Let me clarify to begin with. I am not a globetrotter yet, neither a long term traveler. I’ve only been to less than 10 countries, and I never traveled long term for say, a year. Thus, the view expressed in this writing is totally subjective, based on what I feel, what I’ve done, and my first hand observation. And yes, I’m always open to any discussion J
I believe most of us have faced a situation when people ask about our nationality, or in more general form, where we are from. This is not uncommon question that most travelers ever be asked at least once. But I believe more than once in every place we visit. Haha
I am not really sure why our nationality or our home country is among the first questions local people ask to travelers. Maybe because we are physically different so they are curious about the origin of these ‘different’ creatures. Maybe because they can associate us with certain ‘stereotype’ or ‘identification’ that may belong to our ‘group’, so they can know how to behave with us. Or maybe because it’s just the easiest ice breaker question, instead of asking the annoying ‘are you single?’ thing. Haha..
Indonesia does exist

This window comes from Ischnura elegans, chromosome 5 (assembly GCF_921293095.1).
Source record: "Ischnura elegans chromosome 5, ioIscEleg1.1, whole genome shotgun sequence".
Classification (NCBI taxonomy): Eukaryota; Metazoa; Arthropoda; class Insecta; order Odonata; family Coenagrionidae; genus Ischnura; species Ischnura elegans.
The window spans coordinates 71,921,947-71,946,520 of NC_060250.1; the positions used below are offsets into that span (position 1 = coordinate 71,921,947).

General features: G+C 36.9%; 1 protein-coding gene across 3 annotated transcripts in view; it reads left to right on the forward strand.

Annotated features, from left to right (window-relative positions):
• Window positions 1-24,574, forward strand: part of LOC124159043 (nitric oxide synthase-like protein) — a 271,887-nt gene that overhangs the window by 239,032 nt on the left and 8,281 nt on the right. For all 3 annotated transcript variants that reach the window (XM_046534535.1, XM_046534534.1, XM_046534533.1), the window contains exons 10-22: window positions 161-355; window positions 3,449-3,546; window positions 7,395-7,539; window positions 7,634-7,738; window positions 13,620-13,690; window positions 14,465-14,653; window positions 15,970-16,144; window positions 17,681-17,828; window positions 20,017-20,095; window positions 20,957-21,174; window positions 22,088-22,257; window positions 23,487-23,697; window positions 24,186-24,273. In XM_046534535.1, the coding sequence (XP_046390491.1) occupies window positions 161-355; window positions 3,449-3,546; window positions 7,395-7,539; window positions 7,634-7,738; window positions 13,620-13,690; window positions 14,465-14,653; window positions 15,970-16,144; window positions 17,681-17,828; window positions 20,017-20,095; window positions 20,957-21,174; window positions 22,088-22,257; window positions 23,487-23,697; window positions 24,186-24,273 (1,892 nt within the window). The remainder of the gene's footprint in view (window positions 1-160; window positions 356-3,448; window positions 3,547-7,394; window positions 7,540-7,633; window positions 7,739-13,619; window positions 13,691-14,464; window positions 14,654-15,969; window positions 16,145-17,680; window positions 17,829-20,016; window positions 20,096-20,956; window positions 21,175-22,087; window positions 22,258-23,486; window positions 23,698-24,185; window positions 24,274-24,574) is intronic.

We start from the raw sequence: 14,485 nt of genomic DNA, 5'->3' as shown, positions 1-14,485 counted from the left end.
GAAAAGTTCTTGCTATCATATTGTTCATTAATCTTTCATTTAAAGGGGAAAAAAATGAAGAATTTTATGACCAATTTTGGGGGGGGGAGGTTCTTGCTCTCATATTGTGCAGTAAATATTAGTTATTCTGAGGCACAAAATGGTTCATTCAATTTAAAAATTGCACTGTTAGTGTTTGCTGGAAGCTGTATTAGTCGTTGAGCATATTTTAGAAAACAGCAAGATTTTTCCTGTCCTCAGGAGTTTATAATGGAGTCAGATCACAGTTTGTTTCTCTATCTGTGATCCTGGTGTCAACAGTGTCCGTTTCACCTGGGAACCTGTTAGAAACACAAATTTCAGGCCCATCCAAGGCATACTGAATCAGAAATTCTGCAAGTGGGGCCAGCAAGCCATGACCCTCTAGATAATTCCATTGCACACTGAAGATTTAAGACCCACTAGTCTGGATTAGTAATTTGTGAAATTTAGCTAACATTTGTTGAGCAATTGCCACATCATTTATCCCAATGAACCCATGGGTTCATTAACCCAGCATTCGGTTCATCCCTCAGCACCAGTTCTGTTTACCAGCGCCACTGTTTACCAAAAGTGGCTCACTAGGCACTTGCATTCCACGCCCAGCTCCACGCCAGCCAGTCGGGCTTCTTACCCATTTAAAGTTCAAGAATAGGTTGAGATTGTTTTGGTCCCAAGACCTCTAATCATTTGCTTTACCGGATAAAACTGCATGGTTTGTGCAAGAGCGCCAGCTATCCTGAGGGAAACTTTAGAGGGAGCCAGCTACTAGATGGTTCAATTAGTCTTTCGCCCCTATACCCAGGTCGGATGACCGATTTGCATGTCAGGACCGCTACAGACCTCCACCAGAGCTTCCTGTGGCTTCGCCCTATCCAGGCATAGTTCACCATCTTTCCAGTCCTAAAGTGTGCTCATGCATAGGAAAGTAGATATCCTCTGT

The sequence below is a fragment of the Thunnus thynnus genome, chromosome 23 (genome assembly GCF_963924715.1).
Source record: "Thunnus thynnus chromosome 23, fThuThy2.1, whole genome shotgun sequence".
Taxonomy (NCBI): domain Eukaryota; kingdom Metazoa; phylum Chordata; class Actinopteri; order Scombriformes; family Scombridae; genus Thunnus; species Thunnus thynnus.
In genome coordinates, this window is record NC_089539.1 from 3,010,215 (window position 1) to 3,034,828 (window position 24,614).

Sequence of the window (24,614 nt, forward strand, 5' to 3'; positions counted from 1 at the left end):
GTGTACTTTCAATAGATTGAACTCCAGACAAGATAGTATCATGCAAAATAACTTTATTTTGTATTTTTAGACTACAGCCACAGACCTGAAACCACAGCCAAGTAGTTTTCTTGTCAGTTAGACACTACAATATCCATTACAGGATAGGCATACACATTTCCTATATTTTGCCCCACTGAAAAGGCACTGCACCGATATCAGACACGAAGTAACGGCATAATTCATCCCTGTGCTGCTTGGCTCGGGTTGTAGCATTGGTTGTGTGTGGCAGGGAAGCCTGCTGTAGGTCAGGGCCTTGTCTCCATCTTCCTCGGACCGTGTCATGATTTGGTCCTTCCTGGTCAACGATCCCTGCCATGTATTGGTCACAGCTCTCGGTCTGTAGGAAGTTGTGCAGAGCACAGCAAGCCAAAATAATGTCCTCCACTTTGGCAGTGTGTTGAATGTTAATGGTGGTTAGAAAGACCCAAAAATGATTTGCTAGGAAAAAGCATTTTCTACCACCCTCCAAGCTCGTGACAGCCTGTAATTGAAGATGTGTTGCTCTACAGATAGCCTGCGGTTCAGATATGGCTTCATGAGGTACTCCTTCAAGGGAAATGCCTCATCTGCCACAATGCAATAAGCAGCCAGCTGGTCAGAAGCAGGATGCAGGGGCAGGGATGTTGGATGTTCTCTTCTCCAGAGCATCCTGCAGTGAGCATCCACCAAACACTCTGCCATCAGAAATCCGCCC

But things never ended up there. People often asked where I am from, but turned out they didn’t even know where in the world Indonesia is located. Oh wait, some of them didn’t even know that there is a country called Indonesia. So one day I was in Grand Bazaar, looking for some silk scarf for my mom. A merchant asked me “where are you from?”. I replied “Ben Endonezya’lıyım (I am Indonesian)”. “Oh, Malezya!”, he shouted. “Hayır, abi! Endonezya! Evet, Malezya’dan Endonezya uzak değil! (No, brother! Indonesia! Yes, Indonesia is not far from Malaysia!)”. When I was in Ürgüp, I looked for a pharmacy to find aspirin for a friend of mine. The exactly same thing happened. “Gunaydın, burada aspirin var mı? (Good morning, is there any aspirin here?)”, I asked. “Evet, aspirinim var. Nerelisiniz? (Yes, I have aspirin. Where are you from?)”, he asked me back. “Ben Endonezya’lıyım, ama İstanbul’da yaşıyorum (Iam Indonesian but I live in Istanbul)”, I replied. “Endonezya nerede (where is Indonesia?)”, he asked me again and made me draw a map of Asia to help him figure out where Indonesia is.